But, I ask, do you recognise him? Has he looked the part to you? In his seven Test innings this year, he has made a total of 102 runs, exactly half of them in one innings against South Africa. Has he at any point looked like a man brimming with self-belief?

‘Overflowing with self-belief’ accurately describes the 19-year-old who announced his arrival on the international stage with, in espncricinfo’s words, a ‘scintillating 104 at the Gabba’ in 2009.

Where is Adrian Barath, born April 1990, today—a mere 12 years later? Gone quietly into cricket’s night? Do we know why? Aren’t we still as curious about his unexplained regression and eventual disappearance as we are about the reasons for Dowrich’s?

Photo: Former West Indies opening batsman Adrian Barath in action against Queensland.

Should we not be, those of us who are being called to rally round?

We know, don’t we, that cricket pressure does buss pipe?

For confirmation, we can ask the sixth and last of the West Indians, cricket royalty, Brian Charles Lara, of course.

Here, though, not a word about him. If you’re interested in his story, get your hands on a copy of the TTOC Olympic Magazine published just after the start of the Games of the XXXII Olympiad in Tokyo. You won’t regret reading ‘Prince of Port-of-Spain, King of Pressureville’, Garth Wattley’s fascinating study of grace—and near disgrace!—under pressure.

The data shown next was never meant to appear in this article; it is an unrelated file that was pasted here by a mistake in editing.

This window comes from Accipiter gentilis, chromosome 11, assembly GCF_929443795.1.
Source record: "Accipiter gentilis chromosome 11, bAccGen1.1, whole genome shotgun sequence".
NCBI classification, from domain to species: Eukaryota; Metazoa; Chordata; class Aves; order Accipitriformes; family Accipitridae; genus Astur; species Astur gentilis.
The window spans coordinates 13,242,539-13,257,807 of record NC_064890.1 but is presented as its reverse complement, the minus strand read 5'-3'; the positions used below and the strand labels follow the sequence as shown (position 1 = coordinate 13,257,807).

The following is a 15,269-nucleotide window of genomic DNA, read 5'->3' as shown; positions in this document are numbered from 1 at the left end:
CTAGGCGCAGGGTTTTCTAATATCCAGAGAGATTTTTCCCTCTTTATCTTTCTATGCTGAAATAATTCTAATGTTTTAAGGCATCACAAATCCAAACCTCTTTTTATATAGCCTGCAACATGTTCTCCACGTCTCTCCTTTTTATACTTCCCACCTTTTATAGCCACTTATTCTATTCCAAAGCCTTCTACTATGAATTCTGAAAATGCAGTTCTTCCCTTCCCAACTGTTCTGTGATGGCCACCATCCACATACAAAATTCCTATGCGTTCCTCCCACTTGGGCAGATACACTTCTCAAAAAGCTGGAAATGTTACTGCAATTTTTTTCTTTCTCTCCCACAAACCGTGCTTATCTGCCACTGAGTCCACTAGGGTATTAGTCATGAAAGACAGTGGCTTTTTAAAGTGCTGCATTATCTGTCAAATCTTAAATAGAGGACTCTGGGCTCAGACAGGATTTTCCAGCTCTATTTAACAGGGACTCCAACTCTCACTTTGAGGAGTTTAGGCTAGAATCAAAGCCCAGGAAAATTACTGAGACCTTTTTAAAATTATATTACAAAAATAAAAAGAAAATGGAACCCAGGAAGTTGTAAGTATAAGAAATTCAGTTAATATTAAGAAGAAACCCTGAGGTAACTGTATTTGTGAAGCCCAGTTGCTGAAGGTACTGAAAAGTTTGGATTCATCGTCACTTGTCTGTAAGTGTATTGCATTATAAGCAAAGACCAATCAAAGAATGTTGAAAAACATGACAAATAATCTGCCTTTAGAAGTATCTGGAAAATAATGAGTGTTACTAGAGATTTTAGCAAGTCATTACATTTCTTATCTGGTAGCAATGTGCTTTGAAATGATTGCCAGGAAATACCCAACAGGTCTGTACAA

Today’s last word on this issue, however, goes to captain Kieron Pollard.

Photo: West Indies white ball captain Kieron Pollard (left) puts an arm around batsman Shimron Hetmyer during a training session ahead of their third ODI against India in Cuttack on 21 December 2019.
(Copyright AP Photo/Mahesh Kumar A)

I seem to remember a warning issued by him when he replaced Jason Holder as West Indies white ball captain. I seem to remember him putting CWI on notice that he had no intention of allowing the board to continue to ask his players to take these long tours of duty away from home without wife and family.

I watch Pollard looking like a shadow of the punishing, match-winning lower-middle-order batsman we once knew.

And I wonder where we are on that.

I think that WI are the defending champs, which in and of itself ramps up the expectations.

And I wonder where we are on that.

I see Gayle walking out on his IPL side early to recharge his batteries.

Photo: Jamaican batsman Chris Gayle acknowledges the plaudits of his CPL teammates after putting an exclamation point on another innings for the Punjab Kings.
(via cricketaddictor.com)

And I wonder where we are on that.

I hear Phil Simmons pleading for us to give the team ‘time to bond’.

And I wonder where we are on that.

In Calypso History Month, I listen to David Rudder’s lament that this is not a fete in here…

…and I stand in my shoes and I wonder if daiz not ting to make yuh go stark, staring mad.…